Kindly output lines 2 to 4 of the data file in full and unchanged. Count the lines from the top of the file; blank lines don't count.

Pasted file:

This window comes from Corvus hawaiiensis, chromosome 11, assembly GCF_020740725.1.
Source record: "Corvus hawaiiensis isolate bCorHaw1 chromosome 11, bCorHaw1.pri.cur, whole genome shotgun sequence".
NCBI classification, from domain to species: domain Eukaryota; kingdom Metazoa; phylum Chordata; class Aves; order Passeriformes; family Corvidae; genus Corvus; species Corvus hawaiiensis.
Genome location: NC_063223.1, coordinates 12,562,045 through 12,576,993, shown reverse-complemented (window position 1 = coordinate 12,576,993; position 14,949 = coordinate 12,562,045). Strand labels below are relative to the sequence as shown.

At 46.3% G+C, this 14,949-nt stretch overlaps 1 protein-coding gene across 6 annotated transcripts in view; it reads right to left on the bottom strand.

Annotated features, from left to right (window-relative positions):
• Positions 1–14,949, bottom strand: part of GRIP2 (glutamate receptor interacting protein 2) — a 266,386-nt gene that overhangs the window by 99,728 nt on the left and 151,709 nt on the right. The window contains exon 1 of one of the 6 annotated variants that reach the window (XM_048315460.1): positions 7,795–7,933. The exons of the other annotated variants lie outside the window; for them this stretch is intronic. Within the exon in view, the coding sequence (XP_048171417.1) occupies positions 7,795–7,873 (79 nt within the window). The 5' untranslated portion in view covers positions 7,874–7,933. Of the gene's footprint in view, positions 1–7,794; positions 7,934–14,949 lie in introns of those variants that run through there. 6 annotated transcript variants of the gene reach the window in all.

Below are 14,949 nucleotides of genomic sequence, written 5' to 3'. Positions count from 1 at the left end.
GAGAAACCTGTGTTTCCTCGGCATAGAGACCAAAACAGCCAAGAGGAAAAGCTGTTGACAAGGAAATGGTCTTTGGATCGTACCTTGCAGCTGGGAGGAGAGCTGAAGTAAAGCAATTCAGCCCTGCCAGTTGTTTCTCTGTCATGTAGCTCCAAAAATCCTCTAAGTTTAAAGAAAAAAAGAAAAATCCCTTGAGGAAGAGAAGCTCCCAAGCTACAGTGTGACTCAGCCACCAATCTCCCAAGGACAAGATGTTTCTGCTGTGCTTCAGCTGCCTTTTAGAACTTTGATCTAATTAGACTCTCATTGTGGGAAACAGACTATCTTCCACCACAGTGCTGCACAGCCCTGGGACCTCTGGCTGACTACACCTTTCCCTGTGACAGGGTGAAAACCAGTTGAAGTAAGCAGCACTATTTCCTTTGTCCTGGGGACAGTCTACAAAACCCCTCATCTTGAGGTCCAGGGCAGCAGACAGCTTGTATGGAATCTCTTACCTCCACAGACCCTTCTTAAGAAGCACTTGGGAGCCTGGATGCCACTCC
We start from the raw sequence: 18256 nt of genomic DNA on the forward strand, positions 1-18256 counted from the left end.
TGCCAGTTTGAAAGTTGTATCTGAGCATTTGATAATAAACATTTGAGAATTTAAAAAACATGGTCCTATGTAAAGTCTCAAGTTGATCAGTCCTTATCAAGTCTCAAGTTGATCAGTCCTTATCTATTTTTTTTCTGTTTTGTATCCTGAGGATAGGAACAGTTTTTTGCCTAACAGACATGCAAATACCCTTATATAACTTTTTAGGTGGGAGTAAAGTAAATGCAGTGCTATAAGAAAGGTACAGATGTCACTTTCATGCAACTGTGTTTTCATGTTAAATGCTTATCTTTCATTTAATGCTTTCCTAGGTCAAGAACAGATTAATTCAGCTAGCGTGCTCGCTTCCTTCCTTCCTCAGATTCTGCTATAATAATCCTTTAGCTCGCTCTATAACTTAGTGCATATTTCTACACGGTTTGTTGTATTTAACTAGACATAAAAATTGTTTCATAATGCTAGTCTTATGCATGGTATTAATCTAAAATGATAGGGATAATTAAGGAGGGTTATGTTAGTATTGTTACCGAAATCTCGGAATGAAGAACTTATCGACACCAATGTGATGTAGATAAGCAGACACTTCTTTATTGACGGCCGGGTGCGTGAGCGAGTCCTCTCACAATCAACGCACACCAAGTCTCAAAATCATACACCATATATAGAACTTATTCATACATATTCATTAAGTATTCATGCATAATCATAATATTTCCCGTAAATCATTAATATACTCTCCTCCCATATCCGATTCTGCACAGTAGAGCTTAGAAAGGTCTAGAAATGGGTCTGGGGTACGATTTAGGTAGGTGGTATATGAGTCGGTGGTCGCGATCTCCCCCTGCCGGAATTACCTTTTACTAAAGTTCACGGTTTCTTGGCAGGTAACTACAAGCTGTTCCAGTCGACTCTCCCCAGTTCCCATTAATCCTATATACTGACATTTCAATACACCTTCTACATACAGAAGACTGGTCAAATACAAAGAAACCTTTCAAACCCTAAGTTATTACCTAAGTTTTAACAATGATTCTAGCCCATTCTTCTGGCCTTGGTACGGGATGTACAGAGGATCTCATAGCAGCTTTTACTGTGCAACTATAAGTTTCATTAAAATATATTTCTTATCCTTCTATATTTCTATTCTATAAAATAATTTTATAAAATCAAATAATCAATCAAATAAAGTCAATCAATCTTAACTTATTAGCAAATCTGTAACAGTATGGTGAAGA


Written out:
Source record: "Corvus hawaiiensis isolate bCorHaw1 chromosome 11, bCorHaw1.pri.cur, whole genome shotgun sequence".
NCBI classification, from domain to species: domain Eukaryota; kingdom Metazoa; phylum Chordata; class Aves; order Passeriformes; family Corvidae; genus Corvus; species Corvus hawaiiensis.
Genome location: NC_063223.1, coordinates 12,562,045 through 12,576,993, shown reverse-complemented (window position 1 = coordinate 12,576,993; position 14,949 = coordinate 12,562,045). Strand labels below are relative to the sequence as shown.